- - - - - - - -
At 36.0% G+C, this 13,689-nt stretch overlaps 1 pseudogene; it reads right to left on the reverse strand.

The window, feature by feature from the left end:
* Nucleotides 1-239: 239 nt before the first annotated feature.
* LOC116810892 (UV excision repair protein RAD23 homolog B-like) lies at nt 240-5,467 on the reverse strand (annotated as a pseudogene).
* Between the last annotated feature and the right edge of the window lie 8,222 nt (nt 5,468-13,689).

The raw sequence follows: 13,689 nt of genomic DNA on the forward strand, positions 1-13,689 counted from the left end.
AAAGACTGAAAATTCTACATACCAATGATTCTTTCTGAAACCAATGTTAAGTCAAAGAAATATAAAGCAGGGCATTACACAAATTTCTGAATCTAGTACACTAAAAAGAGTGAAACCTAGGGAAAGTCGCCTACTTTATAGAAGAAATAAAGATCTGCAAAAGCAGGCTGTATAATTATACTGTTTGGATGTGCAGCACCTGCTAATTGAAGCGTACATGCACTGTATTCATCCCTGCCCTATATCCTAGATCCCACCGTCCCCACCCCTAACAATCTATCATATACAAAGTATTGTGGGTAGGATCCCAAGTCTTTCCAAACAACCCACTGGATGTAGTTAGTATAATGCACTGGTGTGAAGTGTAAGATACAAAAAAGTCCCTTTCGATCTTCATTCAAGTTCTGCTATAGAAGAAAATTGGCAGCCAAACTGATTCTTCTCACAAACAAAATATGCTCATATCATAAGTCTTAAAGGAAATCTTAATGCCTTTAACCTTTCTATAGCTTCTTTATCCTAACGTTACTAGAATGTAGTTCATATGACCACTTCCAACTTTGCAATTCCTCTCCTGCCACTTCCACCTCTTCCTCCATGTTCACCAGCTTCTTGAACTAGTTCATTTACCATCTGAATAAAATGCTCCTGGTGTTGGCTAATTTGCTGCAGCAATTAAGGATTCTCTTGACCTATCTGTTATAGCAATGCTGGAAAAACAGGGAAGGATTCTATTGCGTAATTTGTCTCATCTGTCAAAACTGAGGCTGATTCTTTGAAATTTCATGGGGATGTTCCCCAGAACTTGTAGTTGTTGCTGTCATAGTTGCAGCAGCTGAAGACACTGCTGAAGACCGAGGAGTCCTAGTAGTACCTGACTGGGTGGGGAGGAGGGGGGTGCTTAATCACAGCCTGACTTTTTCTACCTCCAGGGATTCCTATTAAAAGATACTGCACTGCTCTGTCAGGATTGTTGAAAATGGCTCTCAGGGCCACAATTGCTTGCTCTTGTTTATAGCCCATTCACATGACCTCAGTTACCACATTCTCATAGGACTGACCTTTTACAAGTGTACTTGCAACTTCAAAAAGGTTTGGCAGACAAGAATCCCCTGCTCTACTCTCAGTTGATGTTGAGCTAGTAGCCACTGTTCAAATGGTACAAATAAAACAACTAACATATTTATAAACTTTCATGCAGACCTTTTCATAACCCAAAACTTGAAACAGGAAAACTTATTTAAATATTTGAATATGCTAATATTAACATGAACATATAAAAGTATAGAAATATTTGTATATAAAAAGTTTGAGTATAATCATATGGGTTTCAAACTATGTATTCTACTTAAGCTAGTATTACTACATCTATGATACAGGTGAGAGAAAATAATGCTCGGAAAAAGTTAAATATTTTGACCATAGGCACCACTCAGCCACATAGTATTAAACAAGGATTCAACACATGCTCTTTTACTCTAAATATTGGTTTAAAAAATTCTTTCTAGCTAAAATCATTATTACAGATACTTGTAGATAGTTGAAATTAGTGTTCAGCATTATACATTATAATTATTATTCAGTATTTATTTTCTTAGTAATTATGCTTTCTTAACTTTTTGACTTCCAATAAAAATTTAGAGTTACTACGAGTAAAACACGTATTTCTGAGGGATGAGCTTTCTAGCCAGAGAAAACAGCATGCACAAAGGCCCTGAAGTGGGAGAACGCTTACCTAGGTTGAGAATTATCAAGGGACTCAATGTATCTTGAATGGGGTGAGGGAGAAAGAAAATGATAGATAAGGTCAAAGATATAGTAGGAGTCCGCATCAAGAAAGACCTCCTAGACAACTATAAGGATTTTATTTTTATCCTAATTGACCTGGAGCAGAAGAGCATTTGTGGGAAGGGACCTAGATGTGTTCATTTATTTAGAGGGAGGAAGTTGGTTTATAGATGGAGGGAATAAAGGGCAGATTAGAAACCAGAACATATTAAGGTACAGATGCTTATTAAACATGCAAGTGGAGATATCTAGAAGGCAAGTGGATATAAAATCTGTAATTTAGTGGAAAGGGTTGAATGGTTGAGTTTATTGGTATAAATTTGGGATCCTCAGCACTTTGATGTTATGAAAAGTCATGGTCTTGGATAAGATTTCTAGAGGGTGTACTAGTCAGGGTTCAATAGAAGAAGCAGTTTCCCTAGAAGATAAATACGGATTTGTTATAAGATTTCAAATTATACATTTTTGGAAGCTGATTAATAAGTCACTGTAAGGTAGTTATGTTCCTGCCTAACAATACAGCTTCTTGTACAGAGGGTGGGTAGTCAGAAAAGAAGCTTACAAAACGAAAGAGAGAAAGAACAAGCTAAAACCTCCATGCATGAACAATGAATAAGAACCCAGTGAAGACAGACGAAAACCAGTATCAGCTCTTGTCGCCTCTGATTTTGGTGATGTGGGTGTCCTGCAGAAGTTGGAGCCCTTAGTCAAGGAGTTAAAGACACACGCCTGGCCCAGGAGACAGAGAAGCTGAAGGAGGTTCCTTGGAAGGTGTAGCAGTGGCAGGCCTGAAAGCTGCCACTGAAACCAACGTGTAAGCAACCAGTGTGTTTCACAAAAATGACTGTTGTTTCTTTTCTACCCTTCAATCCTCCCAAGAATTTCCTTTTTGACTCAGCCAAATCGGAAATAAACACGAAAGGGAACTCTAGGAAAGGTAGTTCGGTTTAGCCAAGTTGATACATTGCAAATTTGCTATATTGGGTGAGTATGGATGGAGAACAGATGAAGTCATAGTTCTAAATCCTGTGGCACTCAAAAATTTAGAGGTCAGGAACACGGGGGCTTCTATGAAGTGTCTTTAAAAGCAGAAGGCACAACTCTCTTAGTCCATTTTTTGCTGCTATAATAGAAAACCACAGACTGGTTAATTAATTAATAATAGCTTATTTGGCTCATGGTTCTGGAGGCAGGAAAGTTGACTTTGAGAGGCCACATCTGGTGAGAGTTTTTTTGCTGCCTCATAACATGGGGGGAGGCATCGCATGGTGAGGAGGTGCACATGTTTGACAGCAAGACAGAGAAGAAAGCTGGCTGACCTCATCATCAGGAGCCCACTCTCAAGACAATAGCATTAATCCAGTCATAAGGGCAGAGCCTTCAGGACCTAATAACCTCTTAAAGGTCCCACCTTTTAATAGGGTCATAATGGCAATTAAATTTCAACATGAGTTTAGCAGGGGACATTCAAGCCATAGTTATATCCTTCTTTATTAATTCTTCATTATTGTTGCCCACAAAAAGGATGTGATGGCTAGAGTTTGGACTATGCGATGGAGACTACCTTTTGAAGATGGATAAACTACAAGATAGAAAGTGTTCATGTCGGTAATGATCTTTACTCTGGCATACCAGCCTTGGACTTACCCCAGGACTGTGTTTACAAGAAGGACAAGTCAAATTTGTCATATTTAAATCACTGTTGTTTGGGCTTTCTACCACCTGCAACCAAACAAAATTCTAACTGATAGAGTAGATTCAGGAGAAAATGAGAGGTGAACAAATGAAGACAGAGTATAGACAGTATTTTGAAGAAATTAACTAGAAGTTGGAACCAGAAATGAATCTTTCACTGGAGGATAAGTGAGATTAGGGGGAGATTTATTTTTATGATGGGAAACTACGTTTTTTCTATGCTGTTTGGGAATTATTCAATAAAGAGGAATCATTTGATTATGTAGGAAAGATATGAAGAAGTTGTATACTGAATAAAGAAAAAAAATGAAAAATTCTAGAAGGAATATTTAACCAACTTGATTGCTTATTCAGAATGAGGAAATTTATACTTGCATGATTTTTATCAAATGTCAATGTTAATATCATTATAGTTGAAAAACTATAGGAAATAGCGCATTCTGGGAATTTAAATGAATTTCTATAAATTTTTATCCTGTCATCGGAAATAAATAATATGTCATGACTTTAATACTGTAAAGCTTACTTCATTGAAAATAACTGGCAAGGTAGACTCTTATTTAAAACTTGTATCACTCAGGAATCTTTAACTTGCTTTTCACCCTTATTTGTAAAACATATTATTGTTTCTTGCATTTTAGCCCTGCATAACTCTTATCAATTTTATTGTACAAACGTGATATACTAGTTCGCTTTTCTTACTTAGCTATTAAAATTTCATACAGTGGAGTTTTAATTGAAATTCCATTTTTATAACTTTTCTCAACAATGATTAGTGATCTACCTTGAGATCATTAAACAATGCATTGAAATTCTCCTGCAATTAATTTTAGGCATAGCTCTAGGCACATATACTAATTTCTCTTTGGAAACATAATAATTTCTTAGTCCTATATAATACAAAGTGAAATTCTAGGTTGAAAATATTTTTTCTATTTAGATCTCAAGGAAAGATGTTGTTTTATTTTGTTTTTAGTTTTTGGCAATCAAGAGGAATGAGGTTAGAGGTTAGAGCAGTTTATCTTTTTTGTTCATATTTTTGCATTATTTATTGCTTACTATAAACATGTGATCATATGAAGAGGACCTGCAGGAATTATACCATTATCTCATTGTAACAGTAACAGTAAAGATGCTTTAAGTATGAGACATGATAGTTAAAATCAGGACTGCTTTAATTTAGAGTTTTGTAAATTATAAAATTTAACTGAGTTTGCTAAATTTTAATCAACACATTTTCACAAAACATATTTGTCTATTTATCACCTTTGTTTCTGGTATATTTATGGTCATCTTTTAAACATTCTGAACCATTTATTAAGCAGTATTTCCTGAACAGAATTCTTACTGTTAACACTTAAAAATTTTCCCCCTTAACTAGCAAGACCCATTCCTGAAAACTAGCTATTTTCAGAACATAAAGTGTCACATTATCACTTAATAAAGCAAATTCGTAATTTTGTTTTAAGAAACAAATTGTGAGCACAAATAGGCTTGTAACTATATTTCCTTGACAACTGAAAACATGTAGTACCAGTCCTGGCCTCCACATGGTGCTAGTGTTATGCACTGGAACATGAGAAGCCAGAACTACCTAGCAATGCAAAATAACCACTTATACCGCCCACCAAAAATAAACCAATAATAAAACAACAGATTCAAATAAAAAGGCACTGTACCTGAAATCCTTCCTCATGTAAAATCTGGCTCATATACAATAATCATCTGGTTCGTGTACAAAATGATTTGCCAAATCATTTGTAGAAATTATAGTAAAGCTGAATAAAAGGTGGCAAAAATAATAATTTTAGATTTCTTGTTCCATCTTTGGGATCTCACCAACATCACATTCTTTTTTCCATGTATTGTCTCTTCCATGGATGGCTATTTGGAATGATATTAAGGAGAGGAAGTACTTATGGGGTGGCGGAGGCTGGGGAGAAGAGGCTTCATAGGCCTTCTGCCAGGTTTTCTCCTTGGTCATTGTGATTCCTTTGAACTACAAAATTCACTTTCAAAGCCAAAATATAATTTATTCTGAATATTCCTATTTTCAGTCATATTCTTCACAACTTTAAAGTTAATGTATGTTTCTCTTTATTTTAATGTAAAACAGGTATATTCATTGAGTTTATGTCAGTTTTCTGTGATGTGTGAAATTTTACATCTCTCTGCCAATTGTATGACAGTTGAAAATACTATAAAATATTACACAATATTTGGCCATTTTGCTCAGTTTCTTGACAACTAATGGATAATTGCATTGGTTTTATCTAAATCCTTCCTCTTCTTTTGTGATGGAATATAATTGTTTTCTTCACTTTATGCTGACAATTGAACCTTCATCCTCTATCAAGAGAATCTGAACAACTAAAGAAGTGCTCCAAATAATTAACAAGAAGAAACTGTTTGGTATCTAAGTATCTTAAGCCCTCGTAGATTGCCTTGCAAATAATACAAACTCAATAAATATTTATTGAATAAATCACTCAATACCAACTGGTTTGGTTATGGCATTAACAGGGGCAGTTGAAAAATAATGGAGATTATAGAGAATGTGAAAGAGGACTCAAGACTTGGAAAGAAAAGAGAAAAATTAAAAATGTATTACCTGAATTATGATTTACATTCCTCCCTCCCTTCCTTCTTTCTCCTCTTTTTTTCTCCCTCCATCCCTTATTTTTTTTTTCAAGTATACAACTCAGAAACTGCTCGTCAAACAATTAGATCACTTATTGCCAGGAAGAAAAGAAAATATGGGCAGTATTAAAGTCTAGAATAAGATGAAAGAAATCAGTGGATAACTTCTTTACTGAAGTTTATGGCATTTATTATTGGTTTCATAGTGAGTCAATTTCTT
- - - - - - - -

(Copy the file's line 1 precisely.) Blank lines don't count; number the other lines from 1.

At 36.0% G+C, this 13,689-nt stretch overlaps 1 pseudogene; it reads right to left on the reverse strand.